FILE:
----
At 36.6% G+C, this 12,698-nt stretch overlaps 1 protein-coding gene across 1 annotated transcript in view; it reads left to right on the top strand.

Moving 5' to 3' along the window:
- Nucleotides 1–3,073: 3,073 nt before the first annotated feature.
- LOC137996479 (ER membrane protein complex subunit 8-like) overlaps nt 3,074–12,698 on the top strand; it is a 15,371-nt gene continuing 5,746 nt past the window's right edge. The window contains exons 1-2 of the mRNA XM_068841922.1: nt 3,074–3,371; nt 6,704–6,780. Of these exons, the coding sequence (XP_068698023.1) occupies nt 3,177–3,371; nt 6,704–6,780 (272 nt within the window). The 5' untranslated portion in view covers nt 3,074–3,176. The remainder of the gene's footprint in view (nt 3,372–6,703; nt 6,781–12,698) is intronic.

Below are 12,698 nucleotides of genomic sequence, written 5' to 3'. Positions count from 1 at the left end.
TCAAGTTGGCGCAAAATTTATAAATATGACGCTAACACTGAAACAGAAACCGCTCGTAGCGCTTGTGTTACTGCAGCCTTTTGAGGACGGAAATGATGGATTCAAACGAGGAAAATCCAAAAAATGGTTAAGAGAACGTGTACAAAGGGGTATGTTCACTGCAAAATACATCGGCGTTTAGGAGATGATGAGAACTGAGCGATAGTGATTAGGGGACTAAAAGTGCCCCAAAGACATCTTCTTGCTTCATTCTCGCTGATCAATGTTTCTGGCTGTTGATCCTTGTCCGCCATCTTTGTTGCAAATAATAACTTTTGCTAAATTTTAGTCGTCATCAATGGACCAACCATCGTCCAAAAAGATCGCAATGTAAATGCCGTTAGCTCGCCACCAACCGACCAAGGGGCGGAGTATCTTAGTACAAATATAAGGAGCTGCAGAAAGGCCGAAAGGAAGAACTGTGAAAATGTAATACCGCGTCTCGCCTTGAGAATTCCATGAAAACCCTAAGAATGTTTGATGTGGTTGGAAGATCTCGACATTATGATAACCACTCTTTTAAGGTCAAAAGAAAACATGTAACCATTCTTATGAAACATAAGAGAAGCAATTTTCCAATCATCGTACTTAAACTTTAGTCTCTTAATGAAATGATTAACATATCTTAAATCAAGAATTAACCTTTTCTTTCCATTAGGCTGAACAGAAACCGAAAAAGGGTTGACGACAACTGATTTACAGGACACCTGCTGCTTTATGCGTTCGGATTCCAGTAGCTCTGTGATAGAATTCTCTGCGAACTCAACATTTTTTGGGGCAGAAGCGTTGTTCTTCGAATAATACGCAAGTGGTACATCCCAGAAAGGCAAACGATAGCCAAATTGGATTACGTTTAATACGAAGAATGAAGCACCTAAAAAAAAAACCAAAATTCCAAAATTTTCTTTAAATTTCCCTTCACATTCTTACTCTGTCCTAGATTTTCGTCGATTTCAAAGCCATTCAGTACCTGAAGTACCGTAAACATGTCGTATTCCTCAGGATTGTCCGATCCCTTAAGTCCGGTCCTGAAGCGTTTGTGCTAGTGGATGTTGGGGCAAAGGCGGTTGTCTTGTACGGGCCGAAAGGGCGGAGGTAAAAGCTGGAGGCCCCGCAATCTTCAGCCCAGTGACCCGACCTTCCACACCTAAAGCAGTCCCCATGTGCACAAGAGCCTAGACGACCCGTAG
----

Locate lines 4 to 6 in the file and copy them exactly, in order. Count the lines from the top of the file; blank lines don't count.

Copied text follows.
- LOC137996479 (ER membrane protein complex subunit 8-like) overlaps nt 3,074–12,698 on the top strand; it is a 15,371-nt gene continuing 5,746 nt past the window's right edge. The window contains exons 1-2 of the mRNA XM_068841922.1: nt 3,074–3,371; nt 6,704–6,780. Of these exons, the coding sequence (XP_068698023.1) occupies nt 3,177–3,371; nt 6,704–6,780 (272 nt within the window). The 5' untranslated portion in view covers nt 3,074–3,176. The remainder of the gene's footprint in view (nt 3,372–6,703; nt 6,781–12,698) is intronic.

Below are 12,698 nucleotides of genomic sequence, written 5' to 3'. Positions count from 1 at the left end.
TCAAGTTGGCGCAAAATTTATAAATATGACGCTAACACTGAAACAGAAACCGCTCGTAGCGCTTGTGTTACTGCAGCCTTTTGAGGACGGAAATGATGGATTCAAACGAGGAAAATCCAAAAAATGGTTAAGAGAACGTGTACAAAGGGGTATGTTCACTGCAAAATACATCGGCGTTTAGGAGATGATGAGAACTGAGCGATAGTGATTAGGGGACTAAAAGTGCCCCAAAGACATCTTCTTGCTTCATTCTCGCTGATCAATGTTTCTGGCTGTTGATCCTTGTCCGCCATCTTTGTTGCAAATAATAACTTTTGCTAAATTTTAGTCGTCATCAATGGACCAACCATCGTCCAAAAAGATCGCAATGTAAATGCCGTTAGCTCGCCACCAACCGACCAAGGGGCGGAGTATCTTAGTACAAATATAAGGAGCTGCAGAAAGGCCGAAAGGAAGAACTGTGAAAATGTAATACCGCGTCTCGCCTTGAGAATTCCATGAAAACCCTAAGAATGTTTGATGTGGTTGGAAGATCTCGACATTATGATAACCACTCTTTTAAGGTCAAAAGAAAACATGTAACCATTCTTATGAAACATAAGAGAAGCAATTTTCCAATCATCGTACTTAAACTTTAGTCTCTTAATGAAATGATTAACATATCTTAAATCAAGAATTAACCTTTTCTTTCCATTAGGCTGAACAGAAACCGAAAAAGGGTTGACGACAACTGATTTACAGGACACCTGCTGCTTTATGCGTTCGGATTCCAGTAGCTCTGTGATAGAATTCTCTGCGAACTCAACATTTTTTGGGGCAGAAGCGTTGTTCTTCGAATAATACGCAAGTGGTACATCCCAGAAAGGCAAACGATAGCCAAATTGGATTACGTTTAATACGAAGAATGAAGCACCTAAAAAAAAAACCAAAATTCCAAAATTTTCTTTAAATTTCCCTTCACATTCTTACTCTGTCCTAGATTTTCGTCGATTTCAAAGCCATTCAGTACCTGAAGTACCGTAAACATGTCGTATTCCTCAGGATTGTCCGATCCCTTAAGTCCGGTCCTGAAGCGTTTGTGCTAGTGGATGTTGGGGCAAAGGCGGTTGTCTTGTACGGGCCGAAAGGGCGGAGGTAAAAGCTGGAGGCCCCGCAATCTTCAGCCCAGTGACCCGACCTTCCACACCTAAAGCAGTCCCCATGTGCACAAGAGCCTAGACGACCCGTAG